Transformational edge computing requires a rotating shield of SASE protection.

Learn more.

How Sassy (SASE) Is Your Network?

Four Steps Toward Securing Your Digital Transformation

The term SASE, pronounced ‘sassy,’ is kind of cute, isn’t it? But secure access service edge (SASE) is a serious focus for organizations seeking to protect their data in the cloud, across the Internet, and within private networks.

In its Research Note, “The Future of Network Security Is in the Cloud,” global IT research and advisory firm Gartner defined SASE as “a converged cloud-delivered secure access service edge.”

Why is this security edge so important in defending data?

Best practice security is multi-layered, and establishes security intricacies along the way, seamless and nonintrusive to the digital user experience, but which effectively make it difficult for malicious parties including bots to breach the network.

Whether you believe in the cute SASE term or not, the edge (aka your network endpoint connections) is integral in perimeter security and for protecting against threats, the spread of malware, loss of control, and massive contamination and business damage. The edge is almost always the initial point of digital infection; a vector for infiltration.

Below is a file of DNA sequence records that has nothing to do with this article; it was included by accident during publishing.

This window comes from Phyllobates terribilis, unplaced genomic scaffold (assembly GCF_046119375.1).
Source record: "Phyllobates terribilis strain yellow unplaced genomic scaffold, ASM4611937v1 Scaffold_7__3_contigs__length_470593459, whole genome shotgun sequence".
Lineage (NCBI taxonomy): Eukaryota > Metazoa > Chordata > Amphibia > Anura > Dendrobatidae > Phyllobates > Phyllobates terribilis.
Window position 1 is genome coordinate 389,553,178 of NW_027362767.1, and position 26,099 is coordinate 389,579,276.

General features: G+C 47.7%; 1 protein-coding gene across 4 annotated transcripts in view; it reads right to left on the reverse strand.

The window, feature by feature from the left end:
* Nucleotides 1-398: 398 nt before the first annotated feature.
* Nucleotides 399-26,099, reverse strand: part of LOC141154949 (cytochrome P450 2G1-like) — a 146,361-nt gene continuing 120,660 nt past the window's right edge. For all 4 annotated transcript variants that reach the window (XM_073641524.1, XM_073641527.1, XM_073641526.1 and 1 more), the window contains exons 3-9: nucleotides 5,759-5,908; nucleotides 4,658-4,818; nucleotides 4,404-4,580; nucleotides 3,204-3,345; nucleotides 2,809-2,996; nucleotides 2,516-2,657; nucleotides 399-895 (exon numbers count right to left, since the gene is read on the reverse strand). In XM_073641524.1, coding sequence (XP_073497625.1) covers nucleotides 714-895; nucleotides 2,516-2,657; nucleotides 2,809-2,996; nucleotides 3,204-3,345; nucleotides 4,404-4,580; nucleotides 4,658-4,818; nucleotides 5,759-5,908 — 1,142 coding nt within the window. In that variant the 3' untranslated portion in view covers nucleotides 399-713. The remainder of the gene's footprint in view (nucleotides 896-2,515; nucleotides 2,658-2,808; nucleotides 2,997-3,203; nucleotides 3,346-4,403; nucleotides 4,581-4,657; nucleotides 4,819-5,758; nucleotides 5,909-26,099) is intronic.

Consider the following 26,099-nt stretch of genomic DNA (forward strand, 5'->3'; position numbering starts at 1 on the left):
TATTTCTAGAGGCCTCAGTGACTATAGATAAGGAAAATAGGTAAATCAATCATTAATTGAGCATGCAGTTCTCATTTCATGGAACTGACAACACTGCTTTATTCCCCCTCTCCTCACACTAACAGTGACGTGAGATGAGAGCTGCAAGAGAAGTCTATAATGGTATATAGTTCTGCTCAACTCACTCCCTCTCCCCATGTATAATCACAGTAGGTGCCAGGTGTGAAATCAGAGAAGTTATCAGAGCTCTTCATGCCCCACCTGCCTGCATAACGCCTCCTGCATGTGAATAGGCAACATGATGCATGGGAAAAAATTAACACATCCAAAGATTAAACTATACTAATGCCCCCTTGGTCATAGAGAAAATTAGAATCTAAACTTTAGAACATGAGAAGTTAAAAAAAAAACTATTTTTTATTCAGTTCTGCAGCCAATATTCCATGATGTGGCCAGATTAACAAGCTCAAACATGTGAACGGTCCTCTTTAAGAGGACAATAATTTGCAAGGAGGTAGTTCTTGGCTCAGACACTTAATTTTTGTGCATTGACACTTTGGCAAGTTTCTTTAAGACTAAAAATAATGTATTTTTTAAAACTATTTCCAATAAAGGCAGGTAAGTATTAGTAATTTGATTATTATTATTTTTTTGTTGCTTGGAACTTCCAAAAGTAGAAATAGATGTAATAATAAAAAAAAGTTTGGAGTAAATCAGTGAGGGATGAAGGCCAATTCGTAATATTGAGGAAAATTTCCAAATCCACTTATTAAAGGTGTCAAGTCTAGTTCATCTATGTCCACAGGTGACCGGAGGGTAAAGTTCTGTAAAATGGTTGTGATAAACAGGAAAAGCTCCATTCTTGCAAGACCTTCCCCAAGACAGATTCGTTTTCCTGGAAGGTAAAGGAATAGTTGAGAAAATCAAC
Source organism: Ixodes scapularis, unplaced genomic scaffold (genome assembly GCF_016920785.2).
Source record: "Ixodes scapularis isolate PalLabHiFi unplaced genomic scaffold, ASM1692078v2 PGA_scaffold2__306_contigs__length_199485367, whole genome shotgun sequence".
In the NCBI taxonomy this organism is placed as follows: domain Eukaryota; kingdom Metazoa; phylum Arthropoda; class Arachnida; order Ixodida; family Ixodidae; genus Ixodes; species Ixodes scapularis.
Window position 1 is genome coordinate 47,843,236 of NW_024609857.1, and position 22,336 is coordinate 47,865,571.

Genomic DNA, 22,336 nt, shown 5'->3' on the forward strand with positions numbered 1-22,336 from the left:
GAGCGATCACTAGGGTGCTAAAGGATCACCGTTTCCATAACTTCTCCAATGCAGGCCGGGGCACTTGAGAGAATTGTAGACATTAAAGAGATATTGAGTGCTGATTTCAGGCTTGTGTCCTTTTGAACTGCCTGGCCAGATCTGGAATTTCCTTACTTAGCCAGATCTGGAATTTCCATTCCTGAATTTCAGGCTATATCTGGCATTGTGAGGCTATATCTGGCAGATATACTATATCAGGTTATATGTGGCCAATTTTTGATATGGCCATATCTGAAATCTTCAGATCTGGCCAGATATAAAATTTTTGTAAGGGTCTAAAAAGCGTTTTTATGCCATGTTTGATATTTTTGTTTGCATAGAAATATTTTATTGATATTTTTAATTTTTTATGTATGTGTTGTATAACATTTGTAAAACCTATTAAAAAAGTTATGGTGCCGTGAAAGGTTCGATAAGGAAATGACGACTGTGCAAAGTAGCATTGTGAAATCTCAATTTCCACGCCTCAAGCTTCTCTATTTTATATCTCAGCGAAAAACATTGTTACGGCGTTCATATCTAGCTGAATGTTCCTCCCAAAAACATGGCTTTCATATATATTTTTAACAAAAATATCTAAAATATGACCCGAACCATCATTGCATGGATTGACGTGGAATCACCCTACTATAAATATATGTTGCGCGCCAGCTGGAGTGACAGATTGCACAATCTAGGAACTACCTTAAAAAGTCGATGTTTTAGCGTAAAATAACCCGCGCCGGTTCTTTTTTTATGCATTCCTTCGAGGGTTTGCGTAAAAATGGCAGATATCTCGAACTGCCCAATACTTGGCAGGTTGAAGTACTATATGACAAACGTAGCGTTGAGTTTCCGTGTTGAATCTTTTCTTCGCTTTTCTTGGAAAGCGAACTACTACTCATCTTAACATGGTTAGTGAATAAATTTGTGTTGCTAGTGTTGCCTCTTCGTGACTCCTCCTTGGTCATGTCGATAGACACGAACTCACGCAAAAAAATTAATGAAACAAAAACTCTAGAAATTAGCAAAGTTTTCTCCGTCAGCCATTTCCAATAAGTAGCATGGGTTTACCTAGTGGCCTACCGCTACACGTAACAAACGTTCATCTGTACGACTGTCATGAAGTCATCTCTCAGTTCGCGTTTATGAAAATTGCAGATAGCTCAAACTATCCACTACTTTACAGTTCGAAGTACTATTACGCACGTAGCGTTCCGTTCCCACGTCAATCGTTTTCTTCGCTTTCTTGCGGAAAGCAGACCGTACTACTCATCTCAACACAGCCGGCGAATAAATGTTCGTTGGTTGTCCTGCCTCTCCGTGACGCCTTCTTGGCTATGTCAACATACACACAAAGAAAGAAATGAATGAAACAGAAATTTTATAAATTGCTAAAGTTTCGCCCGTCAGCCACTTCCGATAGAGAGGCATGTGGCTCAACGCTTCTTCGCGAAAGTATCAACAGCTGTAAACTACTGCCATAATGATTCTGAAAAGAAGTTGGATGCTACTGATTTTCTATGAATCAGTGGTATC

In what Gartner characterized as its early stages of adoption, SASE is being driven by digital transformation, the adoption of cloud-based services, software-as-a-service (SaaS), and mobile and distributed workforces. We have to connect to do our jobs, but along the way, we might ingest malware, which can lay dormant, waiting to spread. Spoofing the identity, looking for that next jump… We all know those unfortunate individuals on Facebook, whose identities have been used to spread contagious links.

Understanding the risk that comes with digital business growth, you definitely want to filter all this traffic coming into your network, so you might run it back through your on-premises security appliances and over network resources. This eats up a lot of network bandwidth and costs more than use of the public internet, IaaS, and the cloud.

SASE enables organizations to overcome this difficult security-versus-Internet-access tradeoff; this business transformation hurdle.

SASE Business Drivers

Why get SASE in your security approach?

When the data center is the center of your network universe, it can inhibit transformational business architectures. A social, non-engineering side of your “network” wants to grow: A workforce cost-effectively using the Internet to amplify business potential, and partners and customers plugging into your network, making transactions. But amid all these new connection points, is it really your network anymore? It’s understandable to have sudden network blind spots as connections outside your visibility test you for access versus maintaining digital security.

Gartner reports, “More users, devices, applications, services and data are located outside of an enterprise than inside.”